horse in parade ring showing numberEach horse participating in a race will have form numbers next to its name. These usually come between the jersey colour and the horse on the card. The figures can differ in a big way from runner to runner, too. Let’s use a couple of examples to explain them better.

The first example comes from the horse called Decorated Knight, whose jockey is in green. It is in position 1 on the race card but will be running from stall number four. The numbers between the jockey and the horse are: 21-1161. The first number in this series is 21. That number refers to where the horse finished in their races last year.

The most recent of those races is always on the right, so in this example, Decorated Knight won that race. If there is a 0 in that number, then it means the horse finished outside of the first 9. The dash symbol in that series stands as a separation between racing seasons. Numbers coming before the dash are for last season. The 1161 thus represents where the horse finished in races this year. Again, the most recent of these is on the right, so the horse won its most recent one in the example.

Example two in horse form numbers is 113/P3-1, which is for the horse Jack Hobbs. There is a slash in this series of numbers. That represents a longer gap, rather than just a gap between two seasons. Jack Hobbs may have missed an entire racing season or two. The ‘P’ that makes up part of the sequence indicates that the jockey pulled the horse up. Thus, the race was not completed.

Other letters that can appear in horse form are:

  • F – indicating that the horse fell
  • R – indicating that a horse refused
  • BD – highlighting that the horse was brought down by another runner
  • U – dictating that the horse unseated its jockey

Horse Name and Following Numbers

physical race card exampleAfter you see the horse form numbers, the name of each horse is on display. Again, that’s an obvious enough part of the race card.

The number immediately after its name represents how many days it has been since its last race. It is then not uncommon to see any of the following abbreviations:

  • C – this indicates that the horse has won on this particular course before.
  • D – denotes that a horse has won over the same distance as this course before.
  • CD – indicates that a horse has won both over the same distance an on this course before.
  • BF – for ‘Beaten Favourite’, meaning that it was the favourite for its previous race. Yet, in the end, it did not win.
  • S – indicates that the horse slipped.

Sometimes, there may be an abbreviation representing the country the horse was born in, too.

Age & Weight

horse weighing scales
Horse weighing scales

The next number in the selection on there informs you of the age of the horse in question. And after that is its weight in imperial stones and pounds in Great Britain.

Let’s say that you see the following: Queen’s Trust (34) (D) 4 8 11. Queen’s Trust is the horse’s name. It is 34 days since it last competed in a race. It has won over the same distance as this course before. It is four years old, and it is carrying a jockey weighing 8 stone, 11 pounds.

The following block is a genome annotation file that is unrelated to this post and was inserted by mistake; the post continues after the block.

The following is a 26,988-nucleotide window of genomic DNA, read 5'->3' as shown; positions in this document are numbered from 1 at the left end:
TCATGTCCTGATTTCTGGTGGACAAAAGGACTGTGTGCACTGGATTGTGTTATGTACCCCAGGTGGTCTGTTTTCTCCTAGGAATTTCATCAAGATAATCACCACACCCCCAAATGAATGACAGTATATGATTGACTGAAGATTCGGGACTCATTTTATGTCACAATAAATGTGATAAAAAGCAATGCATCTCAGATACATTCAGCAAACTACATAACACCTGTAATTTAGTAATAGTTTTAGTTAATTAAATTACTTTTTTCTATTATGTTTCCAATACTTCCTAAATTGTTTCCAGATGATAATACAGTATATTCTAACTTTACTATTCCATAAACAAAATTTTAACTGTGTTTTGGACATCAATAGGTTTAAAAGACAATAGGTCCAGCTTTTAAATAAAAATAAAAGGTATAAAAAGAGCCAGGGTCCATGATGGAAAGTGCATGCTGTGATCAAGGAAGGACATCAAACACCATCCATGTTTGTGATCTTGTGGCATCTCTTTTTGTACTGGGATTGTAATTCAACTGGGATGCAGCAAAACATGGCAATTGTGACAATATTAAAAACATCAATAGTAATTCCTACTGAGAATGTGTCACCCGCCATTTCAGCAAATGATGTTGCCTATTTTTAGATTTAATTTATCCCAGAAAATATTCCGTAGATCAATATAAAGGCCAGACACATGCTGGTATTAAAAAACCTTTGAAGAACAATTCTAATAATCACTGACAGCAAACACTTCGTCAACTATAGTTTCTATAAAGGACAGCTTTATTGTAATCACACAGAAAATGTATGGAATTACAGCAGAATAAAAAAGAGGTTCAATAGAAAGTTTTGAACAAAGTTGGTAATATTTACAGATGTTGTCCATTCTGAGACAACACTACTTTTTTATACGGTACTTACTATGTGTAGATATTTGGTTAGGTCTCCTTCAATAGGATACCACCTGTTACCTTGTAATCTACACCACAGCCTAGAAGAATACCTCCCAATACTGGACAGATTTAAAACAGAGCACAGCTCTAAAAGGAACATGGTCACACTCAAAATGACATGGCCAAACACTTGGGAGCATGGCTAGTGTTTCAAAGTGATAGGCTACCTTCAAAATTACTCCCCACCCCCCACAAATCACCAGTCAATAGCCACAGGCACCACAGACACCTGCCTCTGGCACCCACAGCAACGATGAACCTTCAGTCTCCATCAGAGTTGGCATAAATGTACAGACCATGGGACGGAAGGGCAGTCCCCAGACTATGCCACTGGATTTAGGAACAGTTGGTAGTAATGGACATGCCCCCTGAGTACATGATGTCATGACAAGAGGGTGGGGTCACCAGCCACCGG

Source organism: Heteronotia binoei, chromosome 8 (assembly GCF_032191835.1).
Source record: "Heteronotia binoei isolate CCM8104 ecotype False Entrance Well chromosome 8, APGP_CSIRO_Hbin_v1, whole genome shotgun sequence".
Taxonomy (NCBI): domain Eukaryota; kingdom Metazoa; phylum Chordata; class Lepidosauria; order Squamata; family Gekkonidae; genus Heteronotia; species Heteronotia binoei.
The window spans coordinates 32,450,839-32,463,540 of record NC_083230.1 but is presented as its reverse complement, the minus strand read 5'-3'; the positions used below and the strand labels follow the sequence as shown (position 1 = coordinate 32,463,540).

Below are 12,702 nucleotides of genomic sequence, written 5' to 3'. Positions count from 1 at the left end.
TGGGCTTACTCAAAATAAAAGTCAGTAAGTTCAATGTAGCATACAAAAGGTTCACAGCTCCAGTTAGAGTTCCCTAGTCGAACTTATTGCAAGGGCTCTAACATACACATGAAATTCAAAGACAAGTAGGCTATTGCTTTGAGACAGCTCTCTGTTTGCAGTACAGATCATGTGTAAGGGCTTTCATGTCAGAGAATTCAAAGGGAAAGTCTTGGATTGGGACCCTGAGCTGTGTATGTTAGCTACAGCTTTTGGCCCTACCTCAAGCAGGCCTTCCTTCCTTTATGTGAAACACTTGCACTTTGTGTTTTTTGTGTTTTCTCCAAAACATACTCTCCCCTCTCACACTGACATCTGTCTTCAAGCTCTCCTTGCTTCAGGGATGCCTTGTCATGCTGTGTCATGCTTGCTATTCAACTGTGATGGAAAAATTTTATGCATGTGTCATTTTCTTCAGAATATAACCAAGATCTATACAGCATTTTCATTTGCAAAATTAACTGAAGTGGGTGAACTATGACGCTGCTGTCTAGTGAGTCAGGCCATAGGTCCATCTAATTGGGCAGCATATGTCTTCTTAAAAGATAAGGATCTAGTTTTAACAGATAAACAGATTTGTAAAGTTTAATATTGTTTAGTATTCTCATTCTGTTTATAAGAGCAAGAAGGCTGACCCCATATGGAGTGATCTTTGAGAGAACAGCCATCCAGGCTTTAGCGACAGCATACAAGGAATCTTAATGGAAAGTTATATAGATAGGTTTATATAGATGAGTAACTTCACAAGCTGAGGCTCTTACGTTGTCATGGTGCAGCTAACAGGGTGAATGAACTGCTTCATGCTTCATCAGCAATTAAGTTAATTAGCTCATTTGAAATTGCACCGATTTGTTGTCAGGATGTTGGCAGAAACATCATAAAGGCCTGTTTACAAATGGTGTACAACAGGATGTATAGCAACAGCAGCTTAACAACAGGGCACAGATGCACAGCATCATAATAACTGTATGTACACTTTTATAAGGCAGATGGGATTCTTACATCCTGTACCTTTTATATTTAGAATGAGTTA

After those numbers comes the jockey’s name. In this example of Queen’s Trust, let’s say that it is being ridden by Oliver Peslier. This displays as O Peslier on the race card. It is also the case that some race cards display each horse’s official BHA Rating.

Once a horse has partaken in enough races, handicappers make a numerical assessment of them. In other instances, a Timeform rating is present. It is also possible for some publications of race cards to have their own rankings.

Using the Queen’s Trust horse again, you may see the number 98 next to O Peslier. This means that it has a rating of 98 out of 100. That puts it up there with any of the same or higher ranking as a potential winner.

Runs, Wins, Places and Prize Money

Horse Racing TrophyDifferent race cards can have different designs to them. While some list this information next to its description, others may not. It is quite self-explanatory, though. The runs and wins dictate how many runs the horse has partaken in and how many it has won. The same can be said about the places and prize money won by the horse.

The final piece of information on the race card is the name of the horse’s trainer and its owner. This will always be present on the card. Bettors in particular may know that certain trainers do well with their horses. Or that specific owners have sent various successful horses to races. This gives an insight into potential runners to back.

It’s not only bettors who need to know how to read race cards. So too do tipsters. Many of them will frame their entire strategy around the clock. But it’s also important to note race pace. Some horses perform very well off a fast gallop.

Others run better when there is a steady pace throughout. Generally, those horses tend to have a strong finishing sprint. So, while taking the insights of a race card is good, so too is knowing the horses and riders. This is why thorough research should occur before placing any horse racing bets.